of the convention. The talk of a splitr
- c-.tn+eu it s al idle boshh Who
rill split? W ill sue men as Joseph
. Rbkme and Henry L. Benbow split
rom tae party and cater to the negro
'ote ? The idea is abhorrent to any
)emocrat possessed of a semblance of:
efined feelings. A split is impracti
able, 'mpossible, abhorrent ! The
tntis must and will yield to the will
f the majority, whether they favor
rillman or not.
We have had interviews with many
)rominrient men from all parts of the
'tate, and while such men as Snivtbe,
Buist, Youmans, Graham, Hoyt, Haz
trd, and Graydon will continue the
ight into and in the last ditch, yield
ng to nothing and admitting nothing,
et they will never affiliate with the
3egroes and radicals by bolting the
Democratic party. They may, very
indemocratically, decline to partici
)ate in the campaign after Sept. 10th,
but they will not after that date fight
rillnan and the pure Democracy of
IRBY IS CHIAIRIAN.
The old State executive committee
ire placing themselves in an awkward
ind untenable position, in refusing to
recognize the new committee. The
ast convention had a right to reor
ganize the committee under Article 11,
which says that the committee "shall
ontinue in office for two years from
the time of election, or until the as
sembling of the next State convention
for the nomination of a State ticket,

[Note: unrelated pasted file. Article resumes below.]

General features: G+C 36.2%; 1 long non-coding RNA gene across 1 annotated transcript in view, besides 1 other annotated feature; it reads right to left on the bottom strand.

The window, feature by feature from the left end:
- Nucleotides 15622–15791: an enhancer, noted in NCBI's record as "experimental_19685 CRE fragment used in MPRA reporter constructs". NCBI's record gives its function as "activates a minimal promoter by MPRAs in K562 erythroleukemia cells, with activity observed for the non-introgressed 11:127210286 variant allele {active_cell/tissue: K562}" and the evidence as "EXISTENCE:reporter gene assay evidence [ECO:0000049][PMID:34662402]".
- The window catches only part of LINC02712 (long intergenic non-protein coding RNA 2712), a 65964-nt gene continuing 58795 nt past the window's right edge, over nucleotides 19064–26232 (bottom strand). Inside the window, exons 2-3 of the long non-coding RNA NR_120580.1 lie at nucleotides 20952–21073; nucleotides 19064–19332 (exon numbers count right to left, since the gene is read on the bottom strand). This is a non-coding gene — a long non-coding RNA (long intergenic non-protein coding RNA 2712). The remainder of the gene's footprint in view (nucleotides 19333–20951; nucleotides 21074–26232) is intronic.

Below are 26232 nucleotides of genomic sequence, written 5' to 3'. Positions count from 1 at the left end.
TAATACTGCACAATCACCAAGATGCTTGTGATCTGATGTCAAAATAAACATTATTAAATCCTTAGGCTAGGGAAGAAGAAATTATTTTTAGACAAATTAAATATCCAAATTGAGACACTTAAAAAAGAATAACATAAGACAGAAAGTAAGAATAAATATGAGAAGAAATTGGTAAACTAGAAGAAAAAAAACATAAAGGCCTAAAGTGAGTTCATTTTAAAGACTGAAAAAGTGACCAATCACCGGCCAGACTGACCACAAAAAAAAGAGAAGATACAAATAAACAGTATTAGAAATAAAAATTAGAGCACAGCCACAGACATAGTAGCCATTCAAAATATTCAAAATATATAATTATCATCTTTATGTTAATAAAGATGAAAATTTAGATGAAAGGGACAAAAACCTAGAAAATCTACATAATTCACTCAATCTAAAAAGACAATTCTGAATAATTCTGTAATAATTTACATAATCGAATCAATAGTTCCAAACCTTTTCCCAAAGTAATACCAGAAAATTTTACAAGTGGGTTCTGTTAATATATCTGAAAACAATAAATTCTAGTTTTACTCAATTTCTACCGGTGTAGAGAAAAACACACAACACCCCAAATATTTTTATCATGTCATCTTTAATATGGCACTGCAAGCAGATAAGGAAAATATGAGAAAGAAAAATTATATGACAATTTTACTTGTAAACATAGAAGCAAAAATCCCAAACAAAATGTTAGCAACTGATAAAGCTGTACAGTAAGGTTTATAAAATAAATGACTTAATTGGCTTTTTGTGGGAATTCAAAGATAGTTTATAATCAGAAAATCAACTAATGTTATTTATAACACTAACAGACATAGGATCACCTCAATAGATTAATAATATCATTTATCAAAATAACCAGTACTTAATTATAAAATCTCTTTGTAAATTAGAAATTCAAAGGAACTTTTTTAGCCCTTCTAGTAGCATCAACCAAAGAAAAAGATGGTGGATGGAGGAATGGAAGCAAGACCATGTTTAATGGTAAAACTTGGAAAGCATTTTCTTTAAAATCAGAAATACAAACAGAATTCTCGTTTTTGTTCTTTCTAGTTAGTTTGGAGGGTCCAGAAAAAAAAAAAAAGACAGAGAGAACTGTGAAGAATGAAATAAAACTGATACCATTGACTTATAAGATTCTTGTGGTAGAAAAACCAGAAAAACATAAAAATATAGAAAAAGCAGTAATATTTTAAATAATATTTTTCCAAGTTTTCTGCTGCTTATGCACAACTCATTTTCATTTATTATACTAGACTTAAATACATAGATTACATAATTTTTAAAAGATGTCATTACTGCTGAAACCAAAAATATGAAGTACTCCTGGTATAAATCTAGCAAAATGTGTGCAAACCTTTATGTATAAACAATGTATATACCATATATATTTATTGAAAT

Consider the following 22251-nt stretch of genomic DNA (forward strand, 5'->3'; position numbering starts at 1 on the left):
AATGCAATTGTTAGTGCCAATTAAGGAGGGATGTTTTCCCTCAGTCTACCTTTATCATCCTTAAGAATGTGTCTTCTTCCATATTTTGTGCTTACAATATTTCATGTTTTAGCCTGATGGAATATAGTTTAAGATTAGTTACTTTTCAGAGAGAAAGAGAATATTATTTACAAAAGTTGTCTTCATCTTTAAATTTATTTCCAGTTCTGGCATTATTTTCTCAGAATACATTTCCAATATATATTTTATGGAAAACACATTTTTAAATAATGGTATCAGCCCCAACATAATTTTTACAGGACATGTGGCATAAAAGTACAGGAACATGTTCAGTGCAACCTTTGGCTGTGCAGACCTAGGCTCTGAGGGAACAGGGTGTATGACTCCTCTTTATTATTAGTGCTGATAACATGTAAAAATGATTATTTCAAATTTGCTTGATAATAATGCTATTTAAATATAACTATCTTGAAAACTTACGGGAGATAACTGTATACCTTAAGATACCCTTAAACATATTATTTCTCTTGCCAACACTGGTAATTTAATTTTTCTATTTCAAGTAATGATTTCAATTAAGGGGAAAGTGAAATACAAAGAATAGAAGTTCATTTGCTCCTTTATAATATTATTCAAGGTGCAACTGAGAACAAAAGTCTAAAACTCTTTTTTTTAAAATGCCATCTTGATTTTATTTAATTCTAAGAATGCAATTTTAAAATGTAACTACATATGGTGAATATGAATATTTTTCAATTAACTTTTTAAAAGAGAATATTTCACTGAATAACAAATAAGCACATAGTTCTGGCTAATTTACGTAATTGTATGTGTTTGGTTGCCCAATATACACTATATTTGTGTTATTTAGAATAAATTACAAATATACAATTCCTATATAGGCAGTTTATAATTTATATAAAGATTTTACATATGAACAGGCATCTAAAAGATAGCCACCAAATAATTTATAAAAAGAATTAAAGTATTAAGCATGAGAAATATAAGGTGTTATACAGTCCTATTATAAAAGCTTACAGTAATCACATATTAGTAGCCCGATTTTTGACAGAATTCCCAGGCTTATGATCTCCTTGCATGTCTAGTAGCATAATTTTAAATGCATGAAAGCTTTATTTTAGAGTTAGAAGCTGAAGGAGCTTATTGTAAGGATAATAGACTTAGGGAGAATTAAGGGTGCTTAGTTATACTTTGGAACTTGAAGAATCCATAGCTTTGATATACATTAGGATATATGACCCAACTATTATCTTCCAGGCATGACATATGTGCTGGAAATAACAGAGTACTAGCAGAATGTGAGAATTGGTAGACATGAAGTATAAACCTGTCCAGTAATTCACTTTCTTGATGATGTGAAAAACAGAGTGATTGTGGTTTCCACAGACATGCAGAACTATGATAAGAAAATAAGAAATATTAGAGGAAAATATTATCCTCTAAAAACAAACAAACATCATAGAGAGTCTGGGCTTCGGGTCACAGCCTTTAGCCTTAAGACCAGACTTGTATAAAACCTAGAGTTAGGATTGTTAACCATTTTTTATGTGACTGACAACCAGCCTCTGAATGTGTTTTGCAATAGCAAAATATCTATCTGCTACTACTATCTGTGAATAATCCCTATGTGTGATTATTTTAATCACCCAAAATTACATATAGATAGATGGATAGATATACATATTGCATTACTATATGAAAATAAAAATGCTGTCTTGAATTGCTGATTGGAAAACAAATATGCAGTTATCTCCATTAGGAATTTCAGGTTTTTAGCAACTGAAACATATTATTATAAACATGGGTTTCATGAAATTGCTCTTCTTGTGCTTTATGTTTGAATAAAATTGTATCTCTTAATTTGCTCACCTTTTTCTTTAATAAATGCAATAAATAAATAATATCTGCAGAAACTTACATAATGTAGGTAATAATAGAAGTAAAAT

unless superseded by the .action of the
Stateconvention." The convention saw
Et to change the committee, and their
action is legal.
Clarendon county will recognize the
new committee, and Mr. J. L. M. Irby
as chairman of that committee.
Maj. W. H. Brawley, of Charleston,
was yesterday nominated to represent
the first district in Congress.
Tillman has 138 votes already
pledged for the September conven
ion. He only needs 23 more to nom
inate him on the first ballot.
Colleton's Democratic executive
ommittee met yesterday, and passed
Wsolutions recognizing the State ex
ecutive committee headed by J. L. M.
Prof. Adolph Koepper, one of the
most celebrated musical instructors
in this country, died at his home in
Dolumbia yesterday, at the age of
The Democratic county chairmen
)f the counties in the sixth congress
bonal district met in Florence last
Friday, and decided to hold the con
gressional convention for this district,
ruesday evening, Sep. 9th, at eight
2'clock, in Florence.
The Secretary of Ihe State of Iowa
;ays: "Of the ninety counties in Iowa
n 1888 there were fifty-five which re
ported no commitments to county
ails." Couple this with the fact that
[owa is a prohibition State, and match
t if you can with the record of any
uigh-license State, West or East.
Walter Nunalee, of Anniston, Ala.,
ho is prominent in newspaper and
military circles, has become violently
nsane from smoking cigarettes. He
2ad just purchased an outfit when
ymptomus of insanity compelled him